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Re: [Bug-gnubg] Some more code-related questions

From: Jim Segrave
Subject: Re: [Bug-gnubg] Some more code-related questions
Date: Sun, 26 Oct 2003 02:35:18 +0100
User-agent: Mutt/1.4.1i

On Sat 25 Oct 2003 (17:06 -0600), Thomas Hauk wrote:
> On Sat, 25 Oct 2003, Jim Segrave wrote:
> > > How does gnubg's search work? Is it basically a beam search, and if so, 
> > > how are candidates chosen? How many are kept?
> [snip explanation]
> Thanks, that was helpful. I may check back again for clarification after I 
> write that part up in my thesis.
> > > How do the cubeinfo and evalcontext structs work?
> > 
> > I'm not sure I understand the question - cubeinfo's contain the
> > current cube owner, cube value, match score, rule sets etc. This is
> > the data needed to do cubeful equity calculations from the raw
> > win/wing/winbg/loseg/losebg data. It is also needed even in non-cube
> > situations such as the Crawford game, as it affects calculating match
> > winning chance etc.
> > 
> > evalcontexts contain the current choices in terms of plies, if cubeful
> > evaluations are wanted, if reduced sets of rolls are to be used, etc.
> I am wondering what the fields do and how each struct is used.
> We have:
> typedef struct _cubeinfo {
>     int nCube, fCubeOwner, fMove, nMatchTo, anScore[ 2 ], fCrawford, 
> fJacoby, fBeavers;
>     float arGammonPrice[ 4 ];
>     bgvariation bgv;
> } cubeinfo;
> And the comments:
>      * fCubeOwner: the owner of the cube,
> What values does this take? 0 and 1, 0 representing the player whose 
> pieces are represented by the first slice of the board array? If so, 
> should this be changed between plies if SWAP_SIDES is called, unless the 
> cube is centred? (I mentioned before I want to play 1-point matches, but I 
> still should know how this works if I decide to use the cube later).

0 = player 0
1 = player 1
-1 = centered

It does not change with the player on roll

>      * fMove: the player for which we are
>      *        calculating equity for,
> Like fCubeOwner, what values does this take, and should the value be 
> changed between pies?

0 = player 0, 1 = player 1
yes, it flips between plies. When calculating the zero ply equity,
fMove is the player on roll, when doing the 1 ply responses, fMove is
the opponent (and the equities will be for that player, so they need
to be inverted when going back to the 0 ply player), etc.

> And:
> typedef struct _evalcontext {
>     /* FIXME expand this... e.g. different settings for different position
>        classes */
>     unsigned int fCubeful : 1; /* cubeful evaluation */
>     unsigned int nPlies : 3;
>     unsigned int nReduced : 3; /* this will need to be expanded if we add
>                                 support for nReduced != 3 */
>     unsigned int fDeterministic : 1;
>     float        rNoise; /* standard deviation */
> } evalcontext;
> (Interesting use of bit fields... are thousands of evalcontexts being 
> generated or something?)

They were/are being stored in the evaluation cache, so yes, hundreds
of thousands are being calculated. 

A caution:

If you were thinking of commenting on the efficiency or lack thereof
of bitfields, please visit the mailing list archives and search for
bit fields. It's been discussed at length.

> I assume fCubeful is a boolean bit, and I should set it to 0 if I'm not 
> using the cube?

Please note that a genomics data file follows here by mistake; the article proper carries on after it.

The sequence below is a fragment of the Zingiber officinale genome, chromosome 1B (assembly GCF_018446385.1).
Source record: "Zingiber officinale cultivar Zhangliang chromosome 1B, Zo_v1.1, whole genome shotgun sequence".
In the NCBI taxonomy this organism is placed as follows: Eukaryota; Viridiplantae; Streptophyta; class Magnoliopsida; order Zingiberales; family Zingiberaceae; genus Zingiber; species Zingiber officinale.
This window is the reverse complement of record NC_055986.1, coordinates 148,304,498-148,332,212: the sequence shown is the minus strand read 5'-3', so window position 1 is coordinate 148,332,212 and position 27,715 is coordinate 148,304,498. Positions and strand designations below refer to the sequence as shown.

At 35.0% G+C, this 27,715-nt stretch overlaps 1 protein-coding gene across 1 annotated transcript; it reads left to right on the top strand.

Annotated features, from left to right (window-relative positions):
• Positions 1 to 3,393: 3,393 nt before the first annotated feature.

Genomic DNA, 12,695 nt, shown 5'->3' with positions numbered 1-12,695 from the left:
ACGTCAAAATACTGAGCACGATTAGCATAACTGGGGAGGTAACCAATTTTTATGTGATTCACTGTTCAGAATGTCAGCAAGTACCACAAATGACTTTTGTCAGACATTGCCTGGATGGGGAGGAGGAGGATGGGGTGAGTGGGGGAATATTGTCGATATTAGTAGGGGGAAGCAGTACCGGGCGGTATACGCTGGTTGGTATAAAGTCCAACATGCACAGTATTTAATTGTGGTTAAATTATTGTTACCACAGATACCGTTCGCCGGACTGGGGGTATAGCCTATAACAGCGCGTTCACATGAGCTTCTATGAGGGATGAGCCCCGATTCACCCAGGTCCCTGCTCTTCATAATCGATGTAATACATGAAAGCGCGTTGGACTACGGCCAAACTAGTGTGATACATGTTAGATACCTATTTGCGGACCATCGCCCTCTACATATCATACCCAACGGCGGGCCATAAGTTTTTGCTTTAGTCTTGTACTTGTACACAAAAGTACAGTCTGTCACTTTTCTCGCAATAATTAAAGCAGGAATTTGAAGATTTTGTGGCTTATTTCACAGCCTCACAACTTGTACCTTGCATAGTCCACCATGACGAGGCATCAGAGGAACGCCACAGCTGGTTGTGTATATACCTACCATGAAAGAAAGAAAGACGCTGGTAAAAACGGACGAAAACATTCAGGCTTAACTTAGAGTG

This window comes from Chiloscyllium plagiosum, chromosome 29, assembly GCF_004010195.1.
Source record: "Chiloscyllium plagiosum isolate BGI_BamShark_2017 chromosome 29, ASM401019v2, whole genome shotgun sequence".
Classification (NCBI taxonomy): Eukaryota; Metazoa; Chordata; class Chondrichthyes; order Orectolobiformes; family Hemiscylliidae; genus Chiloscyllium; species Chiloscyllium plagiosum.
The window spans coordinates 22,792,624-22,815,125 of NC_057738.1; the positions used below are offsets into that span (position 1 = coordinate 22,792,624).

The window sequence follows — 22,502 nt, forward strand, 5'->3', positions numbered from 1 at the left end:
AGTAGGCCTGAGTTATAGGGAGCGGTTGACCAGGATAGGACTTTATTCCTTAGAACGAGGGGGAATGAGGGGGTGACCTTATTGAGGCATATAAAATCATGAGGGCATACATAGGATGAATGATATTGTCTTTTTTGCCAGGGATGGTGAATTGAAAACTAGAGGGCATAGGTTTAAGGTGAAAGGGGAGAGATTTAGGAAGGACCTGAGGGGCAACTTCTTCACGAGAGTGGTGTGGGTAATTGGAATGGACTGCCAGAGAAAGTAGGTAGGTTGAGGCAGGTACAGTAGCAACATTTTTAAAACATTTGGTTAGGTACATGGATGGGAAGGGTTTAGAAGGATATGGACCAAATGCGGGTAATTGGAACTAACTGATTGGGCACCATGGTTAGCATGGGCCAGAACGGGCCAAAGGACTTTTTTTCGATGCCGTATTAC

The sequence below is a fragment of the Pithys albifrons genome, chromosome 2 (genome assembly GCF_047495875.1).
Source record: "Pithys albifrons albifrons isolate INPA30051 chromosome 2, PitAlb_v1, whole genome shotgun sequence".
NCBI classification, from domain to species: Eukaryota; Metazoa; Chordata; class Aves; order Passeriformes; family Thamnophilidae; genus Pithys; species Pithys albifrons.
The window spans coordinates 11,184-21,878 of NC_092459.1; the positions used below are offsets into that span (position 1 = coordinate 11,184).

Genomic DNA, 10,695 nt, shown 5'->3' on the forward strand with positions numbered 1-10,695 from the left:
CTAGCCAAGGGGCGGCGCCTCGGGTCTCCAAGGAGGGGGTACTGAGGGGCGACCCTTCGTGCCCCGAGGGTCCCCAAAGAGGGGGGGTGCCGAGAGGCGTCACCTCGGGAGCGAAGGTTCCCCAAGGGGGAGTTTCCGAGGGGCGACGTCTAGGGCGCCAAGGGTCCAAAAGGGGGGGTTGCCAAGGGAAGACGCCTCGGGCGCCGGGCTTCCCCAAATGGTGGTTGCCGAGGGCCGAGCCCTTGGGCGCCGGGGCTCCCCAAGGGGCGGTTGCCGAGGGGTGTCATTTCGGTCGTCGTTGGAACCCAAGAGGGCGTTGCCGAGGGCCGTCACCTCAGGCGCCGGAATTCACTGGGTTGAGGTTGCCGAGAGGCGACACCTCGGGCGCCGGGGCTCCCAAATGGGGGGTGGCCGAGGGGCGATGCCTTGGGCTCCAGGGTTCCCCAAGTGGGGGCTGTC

> And I suppose nPlies should be set to 2, if I want a (gnubg)2-ply search.


> What's nReduced and fDeterministic for?

nReduced tells gnubg to use a reduced set of possible rolls when doing
evaluations, trading accuracy for speed. You'd need to examine the
code to see how this works, I don't personally know the theoretical
background for this one. I do know that extensive tests have shown
that this is probably not a good idea for chequer play and that there
is only a small difference in playing quality when using 50%
reductions for cube decisions. For what you are currently doing, I'd
say this one gets set to 0 (no reduction, when evaluating any
position's future, use all 21 rolls).

> I assume rNoise is for adding noise to the NN evaluation, so I should 
> probably set it to 0.0?

Yes. It's purpose is to introduce errors in gnubg's play so that
it plays more like a beginning/intermediate/whatever player. There are
unanswered questions as to how good a model of human play this gives,
although Kees van Doel did some research to model rating systems using
this as part of his modelling. I, along with others, had serious
doubts about this method, but using his model to predict ratings on
Fibs and Gamesgrid seems to show that his model works very well. This
does not imply that it's an accurate model of human play, there could
be other reasons for its working as well as it appears to have done.

> As a side question...
> What the heck do all the prefixes to variable names signify? I've seen a, 
> an, aan, f, n, ... is this some kind of secret code?

Hungarian notation. A source of hours of heated argument for the long
winter nights. I'm against it, others are great believers in it, but
I've tried to adapt to the style being used.

n - integer, often a counter
r - real (float). I guess this dates from FORTRAN days where you had
    reals, fixed point and integers
sz - zero terminated string

an, ar - array of integer/real
aan, aar - array of array of integer/real
auch - array of unsigned char

> > > I want to set up a match between my search procedure at 3-ply (aka 
> > > gnubg2ply) and gnubg at "best" settings for 3-ply (aka gnubg2ply). To 
> > > make 
> > > things simple, I just want to play a series of 1-point matches.
> > > 1. How do I "turn off" the doubling cube?
> > 
> > Settings->Options->Use Doubling cube
> I meant in the code. Right now the plan is not to use the gnubg interface 
> at all, just to write my own tournament program (a glorified driver) to go 
> back and forth between calling either the gnubg search function or my 
> search function, and checking for a terminal board between each one.